Since Britt Ekland was my choice for the sexiest performance in a horror film for her work in THE WICKER MAN (1973) in last month’s MONSTROUS QUESTION OF THE MONTH, here’s my column on- you got it!- THE WICKER MAN, which was first published in 2005. This one also happened to be my 50th IN THE SPOOKLIGHT column. –-Michael Arruda
IN THE SPOOKLIGHT: THE WICKER MAN (1973)
by Michael Arruda
Welcome to the 50th “In the Spooklight” column! Time flies when you’re having fun!
It’s been a wonderful journey for me, writing about the horror movies I know and love, starting back in August 2000 when the first column was published in the HORROR WRITERS ASSOCIATION (HWA) INTERNET MAILER by then editor Judi Rohrig! Thanks, Judi! And thanks to all of you readers who hopefully have had as much fun reading the column as I’ve had writing it!
In honor of the occasion, the 50th column will look at one of the more bizarre, offbeat yet effective chillers of the 20th century, a film you don’t often hear a lot about, THE WICKER MAN (1973), starring Christopher Lee and Edward Woodward.
First a couple of words about what THE WICKER MAN is NOT. With a cast that includes Lee and Ingrid Pitt, two Hammer Film veterans, one might expect this to be a Hammer-type film. It’s not. Not by a long shot.
It’s also not really a horror film. It’s an art film, actually, the type of film you’d see at that specialty cinema which shows foreign films. You wouldn’t find it playing at the multiplex at your local mall. This being said, THE WICKER MAN is still scary, and when it’s over, you’re left feeling uneasy, uncomfortable and even a little nauseous.
THE WICKER MAN tells the story of a policeman (Edward Woodward) called to an island to investigate the disappearance of a young girl. He discovers a strange pagan society that practices sexual rituals that don’t sit well with his conservative Christian religious views.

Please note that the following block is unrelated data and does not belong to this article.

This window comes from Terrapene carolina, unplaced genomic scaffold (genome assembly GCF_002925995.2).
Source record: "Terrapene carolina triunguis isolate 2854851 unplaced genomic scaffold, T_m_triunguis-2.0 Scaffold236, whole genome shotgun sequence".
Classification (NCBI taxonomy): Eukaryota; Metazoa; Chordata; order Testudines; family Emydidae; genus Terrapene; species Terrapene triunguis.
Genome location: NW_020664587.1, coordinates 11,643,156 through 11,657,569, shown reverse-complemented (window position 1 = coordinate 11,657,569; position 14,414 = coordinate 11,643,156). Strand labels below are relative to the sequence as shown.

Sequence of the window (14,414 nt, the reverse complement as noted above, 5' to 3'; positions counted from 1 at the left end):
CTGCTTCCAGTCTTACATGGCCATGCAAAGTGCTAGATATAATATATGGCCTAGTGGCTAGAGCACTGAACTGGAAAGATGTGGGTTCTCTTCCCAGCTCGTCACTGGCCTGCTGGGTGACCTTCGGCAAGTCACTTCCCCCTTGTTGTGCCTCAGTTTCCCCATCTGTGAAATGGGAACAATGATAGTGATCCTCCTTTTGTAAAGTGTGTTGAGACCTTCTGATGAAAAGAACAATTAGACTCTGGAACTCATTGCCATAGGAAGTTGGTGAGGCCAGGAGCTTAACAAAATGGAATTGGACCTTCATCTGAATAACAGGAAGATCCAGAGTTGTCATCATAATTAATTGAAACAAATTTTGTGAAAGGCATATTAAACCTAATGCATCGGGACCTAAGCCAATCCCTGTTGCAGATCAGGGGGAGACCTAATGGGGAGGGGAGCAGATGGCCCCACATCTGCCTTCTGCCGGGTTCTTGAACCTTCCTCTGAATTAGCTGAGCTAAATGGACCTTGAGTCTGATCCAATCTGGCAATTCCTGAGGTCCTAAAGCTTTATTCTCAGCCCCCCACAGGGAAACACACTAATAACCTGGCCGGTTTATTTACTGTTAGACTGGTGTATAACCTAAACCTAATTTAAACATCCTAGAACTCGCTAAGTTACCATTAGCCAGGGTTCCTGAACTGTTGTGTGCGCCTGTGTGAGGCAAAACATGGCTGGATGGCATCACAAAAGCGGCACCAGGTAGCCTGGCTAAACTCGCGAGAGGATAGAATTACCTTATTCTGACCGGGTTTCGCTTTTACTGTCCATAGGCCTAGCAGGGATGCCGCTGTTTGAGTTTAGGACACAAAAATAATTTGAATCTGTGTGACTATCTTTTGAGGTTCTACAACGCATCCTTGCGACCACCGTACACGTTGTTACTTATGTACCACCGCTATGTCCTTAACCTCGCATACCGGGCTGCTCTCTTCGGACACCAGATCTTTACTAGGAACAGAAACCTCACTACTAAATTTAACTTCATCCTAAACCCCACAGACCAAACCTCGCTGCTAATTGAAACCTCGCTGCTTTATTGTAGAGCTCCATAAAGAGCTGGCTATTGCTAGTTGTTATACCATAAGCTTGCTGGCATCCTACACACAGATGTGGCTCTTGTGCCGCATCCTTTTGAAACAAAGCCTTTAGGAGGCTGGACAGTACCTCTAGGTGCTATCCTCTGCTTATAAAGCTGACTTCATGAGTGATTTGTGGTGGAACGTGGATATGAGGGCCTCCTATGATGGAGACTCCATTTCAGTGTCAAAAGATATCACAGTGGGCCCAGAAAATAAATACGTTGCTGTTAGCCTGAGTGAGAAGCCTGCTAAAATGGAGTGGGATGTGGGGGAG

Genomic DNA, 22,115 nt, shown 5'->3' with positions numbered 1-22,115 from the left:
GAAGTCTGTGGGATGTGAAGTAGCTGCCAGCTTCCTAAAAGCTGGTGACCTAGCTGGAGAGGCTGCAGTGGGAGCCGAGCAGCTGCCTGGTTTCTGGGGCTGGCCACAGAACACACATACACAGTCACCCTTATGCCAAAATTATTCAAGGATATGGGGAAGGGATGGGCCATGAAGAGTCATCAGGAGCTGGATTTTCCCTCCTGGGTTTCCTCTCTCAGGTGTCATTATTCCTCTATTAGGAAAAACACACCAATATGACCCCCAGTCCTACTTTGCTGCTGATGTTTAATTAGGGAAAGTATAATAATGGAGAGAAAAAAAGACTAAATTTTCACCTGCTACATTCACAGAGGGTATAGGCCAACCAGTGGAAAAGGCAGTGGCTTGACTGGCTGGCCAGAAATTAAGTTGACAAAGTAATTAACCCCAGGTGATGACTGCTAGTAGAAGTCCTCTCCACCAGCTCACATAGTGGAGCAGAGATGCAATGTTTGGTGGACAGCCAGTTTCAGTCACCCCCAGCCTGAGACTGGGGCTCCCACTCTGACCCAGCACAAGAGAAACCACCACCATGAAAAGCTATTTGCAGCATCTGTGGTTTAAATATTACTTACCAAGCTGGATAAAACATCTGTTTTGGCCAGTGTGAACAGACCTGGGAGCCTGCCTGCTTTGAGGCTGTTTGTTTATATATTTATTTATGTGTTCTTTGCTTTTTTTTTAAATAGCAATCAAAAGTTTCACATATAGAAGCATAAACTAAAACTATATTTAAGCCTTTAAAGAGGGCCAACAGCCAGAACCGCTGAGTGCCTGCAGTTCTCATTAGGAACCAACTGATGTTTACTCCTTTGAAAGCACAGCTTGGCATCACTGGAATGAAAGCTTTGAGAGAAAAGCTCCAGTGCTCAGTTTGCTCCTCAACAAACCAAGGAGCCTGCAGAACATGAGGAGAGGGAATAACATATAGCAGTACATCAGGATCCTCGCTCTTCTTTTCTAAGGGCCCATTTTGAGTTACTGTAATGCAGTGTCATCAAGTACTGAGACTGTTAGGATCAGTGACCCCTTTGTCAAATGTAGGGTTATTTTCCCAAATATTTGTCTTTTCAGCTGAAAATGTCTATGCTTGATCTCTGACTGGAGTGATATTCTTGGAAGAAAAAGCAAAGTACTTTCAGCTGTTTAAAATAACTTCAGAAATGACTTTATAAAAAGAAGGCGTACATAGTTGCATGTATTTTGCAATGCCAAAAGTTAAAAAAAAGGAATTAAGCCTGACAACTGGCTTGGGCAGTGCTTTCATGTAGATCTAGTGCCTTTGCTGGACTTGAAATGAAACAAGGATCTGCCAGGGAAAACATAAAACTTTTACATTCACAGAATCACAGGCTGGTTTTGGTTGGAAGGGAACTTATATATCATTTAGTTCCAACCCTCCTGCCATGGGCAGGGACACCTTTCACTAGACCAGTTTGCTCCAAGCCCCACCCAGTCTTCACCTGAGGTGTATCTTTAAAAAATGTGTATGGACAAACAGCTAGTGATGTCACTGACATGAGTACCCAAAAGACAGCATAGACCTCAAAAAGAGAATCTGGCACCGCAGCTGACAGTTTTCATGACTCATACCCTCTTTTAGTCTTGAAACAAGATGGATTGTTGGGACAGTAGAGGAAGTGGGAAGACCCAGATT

Christopher Lee plays the leader of this society, Lord Summerisle. Lee delivers a deliciously understated performance, resplendent with nuances and subtleties. Here, he’s not Dracula, Fu Manchu or even Count Dooku. Lord Summerisle is not your typical Christopher Lee performance. As a result, it’s one of his best; certainly his most natural.
Likewise, Edward Woodward (who would achieve TV fame years later in the popular TV series THE EQUALIZER) is terrific as the policeman, in a role originally intended for Peter Cushing.
And Britt Ekland is as sensuous a siren as you’ll see on screen. The “siren song” scene where she sings to Woodward through the bedroom wall is so charged with sexual energy— just keep some cold water handy!
The film hooks you into its plot from the get-go, as soon as Woodward begins his investigation. It initiates a level of suspense which continually builds until it reaches an unforgettable climax that smacks you upside the head with an ending that would make M. Night Shyamalan wish he’d written it!
The script by Anthony Shaffer is top-notch, with enough twists and turns to really keep you guessing. Is the little girl alive? Dead? Does she even exist? Robin Hardy directed the film, and he fills it with images that are both memorable and haunting, especially the image of the wicker man at the film’s conclusion.
Now, there are two versions of THE WICKER MAN out there. There’s the cut 88 minute print which is the version originally released in the U.S., after it was severely edited by U.S. distributors who hated the film. There’s also the newly restored 103 minute print, which obviously is the definitive version of the film.
Now that summer is over, school is back in session, and there’s a general feel of getting back to business, it’s time to exchange the fluff for some serious adult horror viewing. It’s time for THE WICKER MAN, a true masterpiece of the genre.
© Copyright 2005 by Michael Arruda